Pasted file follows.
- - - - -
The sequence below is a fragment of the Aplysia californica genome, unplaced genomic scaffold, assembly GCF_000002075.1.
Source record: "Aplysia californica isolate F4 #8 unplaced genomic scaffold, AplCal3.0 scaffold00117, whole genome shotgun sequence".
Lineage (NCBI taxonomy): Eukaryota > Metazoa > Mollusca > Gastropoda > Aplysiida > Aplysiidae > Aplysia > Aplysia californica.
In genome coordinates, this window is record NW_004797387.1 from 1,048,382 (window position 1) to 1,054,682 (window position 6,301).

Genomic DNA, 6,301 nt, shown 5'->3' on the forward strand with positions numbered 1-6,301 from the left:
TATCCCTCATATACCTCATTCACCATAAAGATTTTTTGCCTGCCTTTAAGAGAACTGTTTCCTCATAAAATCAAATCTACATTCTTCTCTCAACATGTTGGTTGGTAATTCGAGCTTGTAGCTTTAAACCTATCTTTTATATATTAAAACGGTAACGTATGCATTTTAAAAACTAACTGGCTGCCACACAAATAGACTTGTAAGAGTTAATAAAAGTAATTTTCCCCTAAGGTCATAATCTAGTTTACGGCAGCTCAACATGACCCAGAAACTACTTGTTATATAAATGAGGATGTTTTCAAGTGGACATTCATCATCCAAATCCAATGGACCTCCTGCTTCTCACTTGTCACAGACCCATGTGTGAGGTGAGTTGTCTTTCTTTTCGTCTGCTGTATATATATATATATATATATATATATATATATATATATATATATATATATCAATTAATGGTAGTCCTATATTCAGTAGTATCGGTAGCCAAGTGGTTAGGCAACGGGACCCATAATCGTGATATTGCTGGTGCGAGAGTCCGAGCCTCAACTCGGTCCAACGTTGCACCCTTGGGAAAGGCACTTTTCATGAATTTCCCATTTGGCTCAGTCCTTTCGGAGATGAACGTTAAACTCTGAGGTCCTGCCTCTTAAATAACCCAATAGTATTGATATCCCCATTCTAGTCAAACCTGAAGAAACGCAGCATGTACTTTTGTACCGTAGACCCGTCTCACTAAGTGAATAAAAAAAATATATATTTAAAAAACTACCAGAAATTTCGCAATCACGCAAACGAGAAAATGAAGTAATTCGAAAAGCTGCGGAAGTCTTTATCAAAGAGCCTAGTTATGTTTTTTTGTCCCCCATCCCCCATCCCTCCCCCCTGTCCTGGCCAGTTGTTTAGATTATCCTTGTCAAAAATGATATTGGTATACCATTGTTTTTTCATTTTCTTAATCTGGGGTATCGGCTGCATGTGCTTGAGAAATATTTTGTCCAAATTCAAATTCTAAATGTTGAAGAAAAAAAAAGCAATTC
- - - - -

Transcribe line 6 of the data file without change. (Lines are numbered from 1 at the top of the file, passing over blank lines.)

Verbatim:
TATCCCTCATATACCTCATTCACCATAAAGATTTTTTGCCTGCCTTTAAGAGAACTGTTTCCTCATAAAATCAAATCTACATTCTTCTCTCAACATGTTGGTTGGTAATTCGAGCTTGTAGCTTTAAACCTATCTTTTATATATTAAAACGGTAACGTATGCATTTTAAAAACTAACTGGCTGCCACACAAATAGACTTGTAAGAGTTAATAAAAGTAATTTTCCCCTAAGGTCATAATCTAGTTTACGGCAGCTCAACATGACCCAGAAACTACTTGTTATATAAATGAGGATGTTTTCAAGTGGACATTCATCATCCAAATCCAATGGACCTCCTGCTTCTCACTTGTCACAGACCCATGTGTGAGGTGAGTTGTCTTTCTTTTCGTCTGCTGTATATATATATATATATATATATATATATATATATATATATATATATATATCAATTAATGGTAGTCCTATATTCAGTAGTATCGGTAGCCAAGTGGTTAGGCAACGGGACCCATAATCGTGATATTGCTGGTGCGAGAGTCCGAGCCTCAACTCGGTCCAACGTTGCACCCTTGGGAAAGGCACTTTTCATGAATTTCCCATTTGGCTCAGTCCTTTCGGAGATGAACGTTAAACTCTGAGGTCCTGCCTCTTAAATAACCCAATAGTATTGATATCCCCATTCTAGTCAAACCTGAAGAAACGCAGCATGTACTTTTGTACCGTAGACCCGTCTCACTAAGTGAATAAAAAAAATATATATTTAAAAAACTACCAGAAATTTCGCAATCACGCAAACGAGAAAATGAAGTAATTCGAAAAGCTGCGGAAGTCTTTATCAAAGAGCCTAGTTATGTTTTTTTGTCCCCCATCCCCCATCCCTCCCCCCTGTCCTGGCCAGTTGTTTAGATTATCCTTGTCAAAAATGATATTGGTATACCATTGTTTTTTCATTTTCTTAATCTGGGGTATCGGCTGCATGTGCTTGAGAAATATTTTGTCCAAATTCAAATTCTAAATGTTGAAGAAAAAAAAAGCAATTC